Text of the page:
The Patent or Persistent Ductus Arteriosus in the Preterm Neonate: Review of the Literature and A Pragmatic Approach to Management
During foetal life, blood flows through the ductus arteriosus (DA) from the pulmonary artery into the aorta, thereby bypassing the lungs. After birth, the DA undergoes active vasoconstriction and eventual closure. A patent ductus arteriosus (PDA) occurs when the DA does not close completely after delivery.
Preterm infants with moderate to large PDA have a greater mortality, increased risk of pulmonary oedema, pulmonary haemorrhage and bronchopulmonary dysplasia, as well as decrease in perfusion and oxygen delivery to end-organs. This review focuses on the recent advances in management of PDA in preterm infants and recommends a pragmatic approach.
SIGNIFICANCE OF PDA WITH RESPECT TO CLINICAL OUTCOMES
The left-to-right shunting of blood through a PDA in premature infants from the aorta into the pulmonary arteries results in excessive flow through the pulmonary circulation and hypoperfusion of the systemic circulation. Systemic hypoperfusion may be due to a “ductal steal” phenomenon shunting blood from systemic to pulmonary circulation. The effect of systemic hypoperfusion in turn depends upon the size of the shunt and the response of the brain, lungs, and other end-organs to the shunt.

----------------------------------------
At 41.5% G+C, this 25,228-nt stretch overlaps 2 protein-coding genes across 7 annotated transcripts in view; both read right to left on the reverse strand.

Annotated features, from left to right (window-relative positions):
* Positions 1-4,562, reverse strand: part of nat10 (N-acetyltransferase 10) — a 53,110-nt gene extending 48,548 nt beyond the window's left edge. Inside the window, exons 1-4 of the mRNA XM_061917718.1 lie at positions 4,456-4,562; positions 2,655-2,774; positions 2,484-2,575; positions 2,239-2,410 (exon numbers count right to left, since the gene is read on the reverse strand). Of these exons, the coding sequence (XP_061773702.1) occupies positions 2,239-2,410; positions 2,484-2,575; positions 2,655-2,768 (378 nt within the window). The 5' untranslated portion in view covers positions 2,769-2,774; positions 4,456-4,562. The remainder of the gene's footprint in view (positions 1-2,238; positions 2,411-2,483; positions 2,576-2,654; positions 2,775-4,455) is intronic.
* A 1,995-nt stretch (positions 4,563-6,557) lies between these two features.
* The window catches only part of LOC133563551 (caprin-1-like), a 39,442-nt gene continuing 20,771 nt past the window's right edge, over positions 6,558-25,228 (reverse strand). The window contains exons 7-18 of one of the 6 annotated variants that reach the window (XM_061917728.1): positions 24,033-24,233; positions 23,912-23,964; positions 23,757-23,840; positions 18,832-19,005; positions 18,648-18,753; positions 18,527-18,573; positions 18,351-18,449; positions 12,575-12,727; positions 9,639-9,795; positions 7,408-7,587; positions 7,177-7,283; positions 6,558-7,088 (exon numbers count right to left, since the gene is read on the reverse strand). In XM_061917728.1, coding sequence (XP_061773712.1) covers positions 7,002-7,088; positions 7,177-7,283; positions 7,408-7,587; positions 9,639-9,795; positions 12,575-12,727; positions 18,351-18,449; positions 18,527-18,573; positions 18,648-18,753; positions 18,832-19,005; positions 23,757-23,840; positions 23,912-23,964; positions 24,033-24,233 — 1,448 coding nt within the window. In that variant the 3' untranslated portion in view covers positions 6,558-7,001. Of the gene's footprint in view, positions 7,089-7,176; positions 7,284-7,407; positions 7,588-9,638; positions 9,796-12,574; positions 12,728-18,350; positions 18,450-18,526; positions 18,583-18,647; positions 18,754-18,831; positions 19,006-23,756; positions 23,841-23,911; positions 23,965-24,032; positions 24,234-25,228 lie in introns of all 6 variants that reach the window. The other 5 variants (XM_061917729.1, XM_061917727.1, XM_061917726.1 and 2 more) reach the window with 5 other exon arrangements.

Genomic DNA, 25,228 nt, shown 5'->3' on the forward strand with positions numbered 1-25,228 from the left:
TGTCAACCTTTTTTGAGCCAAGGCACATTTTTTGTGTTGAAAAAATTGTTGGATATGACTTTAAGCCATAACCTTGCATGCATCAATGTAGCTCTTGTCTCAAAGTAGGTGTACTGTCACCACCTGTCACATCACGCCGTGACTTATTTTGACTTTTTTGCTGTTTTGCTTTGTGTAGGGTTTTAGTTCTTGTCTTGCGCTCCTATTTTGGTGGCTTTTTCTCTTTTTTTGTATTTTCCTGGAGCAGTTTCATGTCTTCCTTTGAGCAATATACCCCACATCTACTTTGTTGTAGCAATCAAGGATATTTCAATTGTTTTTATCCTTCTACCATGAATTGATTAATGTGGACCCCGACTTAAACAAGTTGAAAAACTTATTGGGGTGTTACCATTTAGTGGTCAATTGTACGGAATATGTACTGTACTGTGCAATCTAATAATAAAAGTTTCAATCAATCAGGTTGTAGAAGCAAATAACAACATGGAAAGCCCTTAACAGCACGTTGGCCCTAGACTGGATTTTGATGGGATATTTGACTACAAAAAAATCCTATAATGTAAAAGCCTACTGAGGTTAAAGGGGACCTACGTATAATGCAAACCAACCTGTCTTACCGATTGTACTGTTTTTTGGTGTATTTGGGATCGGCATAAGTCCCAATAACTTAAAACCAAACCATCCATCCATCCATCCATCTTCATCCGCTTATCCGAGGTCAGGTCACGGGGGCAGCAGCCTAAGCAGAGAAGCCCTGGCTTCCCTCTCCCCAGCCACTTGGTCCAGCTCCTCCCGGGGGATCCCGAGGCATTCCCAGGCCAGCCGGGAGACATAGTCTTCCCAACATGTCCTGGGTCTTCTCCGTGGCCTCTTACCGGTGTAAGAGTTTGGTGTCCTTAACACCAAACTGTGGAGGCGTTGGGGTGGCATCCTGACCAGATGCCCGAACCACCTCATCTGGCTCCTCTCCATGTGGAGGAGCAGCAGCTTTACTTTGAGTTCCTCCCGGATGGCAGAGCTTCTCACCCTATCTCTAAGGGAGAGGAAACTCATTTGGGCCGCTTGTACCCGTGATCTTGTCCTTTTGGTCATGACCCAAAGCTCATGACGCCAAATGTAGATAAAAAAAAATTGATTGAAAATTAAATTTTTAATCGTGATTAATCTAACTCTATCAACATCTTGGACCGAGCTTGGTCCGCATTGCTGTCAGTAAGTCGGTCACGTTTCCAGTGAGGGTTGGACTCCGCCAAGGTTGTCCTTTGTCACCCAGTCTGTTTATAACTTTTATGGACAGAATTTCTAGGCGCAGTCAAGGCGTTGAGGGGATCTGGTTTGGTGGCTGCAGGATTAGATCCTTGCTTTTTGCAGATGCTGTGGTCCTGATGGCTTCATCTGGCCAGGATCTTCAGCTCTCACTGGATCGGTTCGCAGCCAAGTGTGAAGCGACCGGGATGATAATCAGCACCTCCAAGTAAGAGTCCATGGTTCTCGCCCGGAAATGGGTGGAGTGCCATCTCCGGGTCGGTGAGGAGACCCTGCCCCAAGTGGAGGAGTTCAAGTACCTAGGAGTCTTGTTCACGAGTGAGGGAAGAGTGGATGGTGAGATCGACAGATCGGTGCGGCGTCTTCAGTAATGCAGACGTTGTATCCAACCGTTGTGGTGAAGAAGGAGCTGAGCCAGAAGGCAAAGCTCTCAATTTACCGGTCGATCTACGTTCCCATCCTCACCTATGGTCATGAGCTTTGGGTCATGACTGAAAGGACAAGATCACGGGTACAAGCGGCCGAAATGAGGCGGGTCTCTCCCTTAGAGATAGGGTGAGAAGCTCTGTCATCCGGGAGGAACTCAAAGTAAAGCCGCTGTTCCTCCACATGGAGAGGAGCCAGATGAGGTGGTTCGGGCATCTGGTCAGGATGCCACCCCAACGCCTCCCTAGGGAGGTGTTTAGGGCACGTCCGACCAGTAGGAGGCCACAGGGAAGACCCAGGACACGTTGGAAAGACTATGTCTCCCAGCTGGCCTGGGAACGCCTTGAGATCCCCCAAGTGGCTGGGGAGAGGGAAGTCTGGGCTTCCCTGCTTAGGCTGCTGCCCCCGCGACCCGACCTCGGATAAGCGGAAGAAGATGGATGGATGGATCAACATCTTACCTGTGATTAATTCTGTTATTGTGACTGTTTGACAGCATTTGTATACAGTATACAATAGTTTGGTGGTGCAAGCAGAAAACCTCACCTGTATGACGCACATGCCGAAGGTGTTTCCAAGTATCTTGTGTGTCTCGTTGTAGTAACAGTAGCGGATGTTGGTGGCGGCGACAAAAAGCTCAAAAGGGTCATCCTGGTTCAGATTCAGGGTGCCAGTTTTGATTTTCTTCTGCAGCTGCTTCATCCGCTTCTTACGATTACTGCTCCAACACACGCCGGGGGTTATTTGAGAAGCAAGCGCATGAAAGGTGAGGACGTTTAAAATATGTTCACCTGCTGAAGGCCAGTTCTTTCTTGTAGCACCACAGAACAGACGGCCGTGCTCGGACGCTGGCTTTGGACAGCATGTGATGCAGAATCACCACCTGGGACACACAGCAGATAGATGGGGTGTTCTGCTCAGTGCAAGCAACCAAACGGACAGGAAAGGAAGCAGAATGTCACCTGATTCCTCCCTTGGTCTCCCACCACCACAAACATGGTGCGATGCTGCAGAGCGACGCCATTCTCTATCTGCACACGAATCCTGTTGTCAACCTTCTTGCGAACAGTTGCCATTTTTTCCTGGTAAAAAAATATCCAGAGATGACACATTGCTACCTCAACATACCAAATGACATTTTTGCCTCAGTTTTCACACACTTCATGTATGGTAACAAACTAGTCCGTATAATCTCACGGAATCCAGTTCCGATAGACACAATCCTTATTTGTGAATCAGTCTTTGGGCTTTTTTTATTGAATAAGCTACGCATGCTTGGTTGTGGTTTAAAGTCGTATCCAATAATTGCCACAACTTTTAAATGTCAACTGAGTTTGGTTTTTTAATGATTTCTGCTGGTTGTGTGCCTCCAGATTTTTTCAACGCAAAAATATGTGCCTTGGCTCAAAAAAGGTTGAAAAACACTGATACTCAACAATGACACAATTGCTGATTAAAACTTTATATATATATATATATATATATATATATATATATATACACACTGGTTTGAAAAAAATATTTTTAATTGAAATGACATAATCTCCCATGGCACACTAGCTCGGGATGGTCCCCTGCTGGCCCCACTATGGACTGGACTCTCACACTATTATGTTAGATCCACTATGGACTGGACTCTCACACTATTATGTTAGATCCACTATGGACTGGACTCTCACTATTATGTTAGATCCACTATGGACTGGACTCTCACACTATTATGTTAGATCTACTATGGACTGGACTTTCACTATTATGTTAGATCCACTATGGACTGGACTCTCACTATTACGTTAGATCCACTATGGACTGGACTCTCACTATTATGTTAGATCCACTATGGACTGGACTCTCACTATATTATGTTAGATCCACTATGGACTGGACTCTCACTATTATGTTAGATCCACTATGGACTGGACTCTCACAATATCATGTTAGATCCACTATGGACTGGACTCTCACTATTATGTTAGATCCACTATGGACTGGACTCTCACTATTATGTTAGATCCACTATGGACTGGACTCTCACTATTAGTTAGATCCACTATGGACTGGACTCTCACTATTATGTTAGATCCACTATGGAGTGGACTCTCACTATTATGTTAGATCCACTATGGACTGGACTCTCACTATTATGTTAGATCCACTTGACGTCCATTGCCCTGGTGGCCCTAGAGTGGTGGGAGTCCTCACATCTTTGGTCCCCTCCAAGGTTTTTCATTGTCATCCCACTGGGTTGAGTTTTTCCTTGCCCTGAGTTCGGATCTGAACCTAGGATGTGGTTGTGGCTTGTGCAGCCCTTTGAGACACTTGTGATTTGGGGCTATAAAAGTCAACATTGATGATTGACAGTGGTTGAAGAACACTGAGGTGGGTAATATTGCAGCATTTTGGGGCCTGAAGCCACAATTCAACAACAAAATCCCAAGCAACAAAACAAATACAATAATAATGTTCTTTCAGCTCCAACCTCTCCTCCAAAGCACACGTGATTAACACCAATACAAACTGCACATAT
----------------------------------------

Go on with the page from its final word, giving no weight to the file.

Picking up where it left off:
In preterm infants, a clinically significant PDA, also called a haemodynamically significant PDA (HSPDA), is associated with effects on both pulmonary overcirculation and systemic hypoperfusion.
Pulmonary overcirculation effects include pulmonary oedema, pulmonary haemorrhage, bronchopulmonary dysplasia, and worsening of pulmonary function. PDA closure improves pulmonary compliance and ventilation.1 Systemic hypoperfusion effects include reduced cerebral perfusion and oxygenation, which may contribute to intraventricular haemorrhage, periventricular leukomalacia and cerebral palsy while higher left ventricular output and lower abdominal aortic blood flow may contribute to necrotising enterocolitis, impaired renal function, cardiac failure and hypotension.
However, what is unclear, despite decades of research, is whether closure of the PDA would help to improve these clinical outcomes.
EVALUATION OF THE HAEMODYNAMICALLY SIGNIFICANT PDA